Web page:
Callers Confused by Secretive Phone Polling Firm
The investigation into the mysterious public polling agency called Independent Voter Research continues. The organization has conducted several robocalls in various states. Some voters have responded with confusion and anger over the volume of calls they receive on a daily basis.
A. Michael Froomkin, professor at the University of Miami School of Law, wrote a post on his blog, Discourse.net, about his experiences with Independent Voter Research. In it, he goes into detail about receiving robocalls from the same phone number every day for over a week. Each time, the female automated voice asked him the same questions.
“What kind of poll calls the same person every day?” Froomkin queried. “Is it some weird new type of tracking poll where they are looking to see if a given fixed population changes its views over time? Some unfathomable scam, looking for old folks to rip off? Some polling outfit ripping off some campaign? Some campaign with more money than sense?”
Several complaints on various online forums have expressed similar frustrations. People have described being called up to three or four times a day from one of the numbers associated with Independent Voter Research. It sounds like what one would expect from debt collectors. Some of the complaints mentioned that once the person finally answered the phone, and took the survey, the calls stopped.
This, however, was not the case for everyone. Mr. Froomkin said he answered the phone every time, took the same short survey, and still received calls from Independent Voter Research. He mentioned calling the 866 contact number provided at the end of the survey twice on two different occasions. He received an automated message both times.
When asked when the calls finally stopped, Mr. Froomkin replied, “I went out of town for a week. My wife hangs up on those things. By the time I came back, they'd given up.”
Mr. Froomkin added that, while his field of expertise is not in election nor campaign finance law, this would not ordinarily be considered to be "actionable fraud" by legal experts if the calls ended up not originating from Independent Voter Research. He said that since there doesn't seem to be an attempt to gain anything of value-- a few minutes of a person's time generally not considered a 'thing of value' --it wouldn't usually qualify as fraud.
Back in February, Rolling Stone uncovered a possible connection between Independent Voter Research and the Mitt Romney campaign. Volunteers for the campaign conducted calls from home using the MyMitt social networking tool. Suspicions were raised when the script given to volunteers was identical to the one used in calls from Independent Voter Research.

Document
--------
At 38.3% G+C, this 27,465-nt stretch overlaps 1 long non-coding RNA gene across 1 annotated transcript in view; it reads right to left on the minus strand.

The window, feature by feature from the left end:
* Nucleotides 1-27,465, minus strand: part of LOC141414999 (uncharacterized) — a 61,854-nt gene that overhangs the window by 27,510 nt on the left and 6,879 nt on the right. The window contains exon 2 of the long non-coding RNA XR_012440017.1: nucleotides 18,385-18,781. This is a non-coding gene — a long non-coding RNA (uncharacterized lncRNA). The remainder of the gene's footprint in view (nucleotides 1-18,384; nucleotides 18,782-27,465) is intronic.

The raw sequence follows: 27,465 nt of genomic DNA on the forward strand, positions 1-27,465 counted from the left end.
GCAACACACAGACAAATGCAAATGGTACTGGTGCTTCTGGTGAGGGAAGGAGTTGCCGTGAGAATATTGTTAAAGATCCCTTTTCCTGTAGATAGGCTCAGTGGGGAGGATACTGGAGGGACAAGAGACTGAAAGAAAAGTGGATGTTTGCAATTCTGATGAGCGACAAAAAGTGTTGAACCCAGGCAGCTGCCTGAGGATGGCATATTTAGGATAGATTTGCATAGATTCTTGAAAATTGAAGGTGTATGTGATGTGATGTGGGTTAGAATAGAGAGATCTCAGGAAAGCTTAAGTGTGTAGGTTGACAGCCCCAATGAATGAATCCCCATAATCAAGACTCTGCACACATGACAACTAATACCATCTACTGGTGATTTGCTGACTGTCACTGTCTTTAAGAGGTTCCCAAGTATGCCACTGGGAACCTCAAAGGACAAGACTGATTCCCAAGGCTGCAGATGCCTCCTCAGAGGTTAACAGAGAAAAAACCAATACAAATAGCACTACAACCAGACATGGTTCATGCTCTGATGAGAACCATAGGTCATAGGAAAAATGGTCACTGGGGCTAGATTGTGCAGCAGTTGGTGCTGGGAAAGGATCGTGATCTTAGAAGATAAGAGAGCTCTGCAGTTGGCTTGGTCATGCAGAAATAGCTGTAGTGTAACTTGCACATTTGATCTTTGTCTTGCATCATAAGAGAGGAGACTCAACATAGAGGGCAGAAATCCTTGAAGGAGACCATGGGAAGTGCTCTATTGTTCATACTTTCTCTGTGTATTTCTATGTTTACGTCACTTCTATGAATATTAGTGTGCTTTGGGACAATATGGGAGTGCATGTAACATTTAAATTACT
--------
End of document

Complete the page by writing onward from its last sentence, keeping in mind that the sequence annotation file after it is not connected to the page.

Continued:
Volunteers did not identify who they were in the initial script nor inform likely GOP voters in Michigan that they were calling on behalf of the Romney campaign. However, callers did provide the same 866 contact number given by Independent Voter Research. When asked to comment on it, Romney’s press secretary, Andrea Saul, stated that the wrong file had been “inadvertently uploaded.”
The latest complaints describe a fully automated robocall from Independent Voter Research. The firm's methods have changed to some degree, but voters are just as confused and angry over receiving these cryptic calls. The unknown polling firm has also expanded its outreach. The calls appear to primarily be conducted in campaign battleground states, including Virginia, North Carolina, and Florida.
Laws and statutes regarding solicitation over the phone, especially for campaign and polling purposes, vary from state-to-state. Many states have laws that require the caller to identify themselves and the organization they are with. In Florida, there is a statute that specifically prohibits callers from stating that the call is from an entity that doesn’t exist.
Title IX, Chapter 106.147, paragraph 1(d) of the 2012 Florida Statutes states:
“No telephone call shall state or imply that the caller represents a nonexistent person or organization.”
The willful violation of this provision is considered a first degree misdemeanor. It is punishable by a fine of up to $1,000 or imprisonment of no more than a year. That being said, it is unlikely anyone will be prosecuted.
No one has been able to confirm the existence of Independent Voter Research. There is very little evidence to support the claim it is a real polling agency. It has no website nor any online presence. The firm's contact information is not listed. The only connection there is to the mysterious organization is an 866 number that only connects callers to an automated message.
Despite the inability to locate Independent Voter Research, no one has been able to conclusively link it to a campaign. The Mitt Romney campaign was contacted for comment, but it has yet to respond. IVN's contributors will keep readers updated on any developments in this story.
About the Author
Shawn M Griffiths
Shawn is the Election Reform Editor for IVN.us. He studied history and philosophy at the University of North Texas, and joined the IVN team in 2012. He has several years of experience covering the broad scope of political and election reform efforts across the country, and has an extensive knowledge of the movement at large. A native Texan, he now lives in San Diego, California.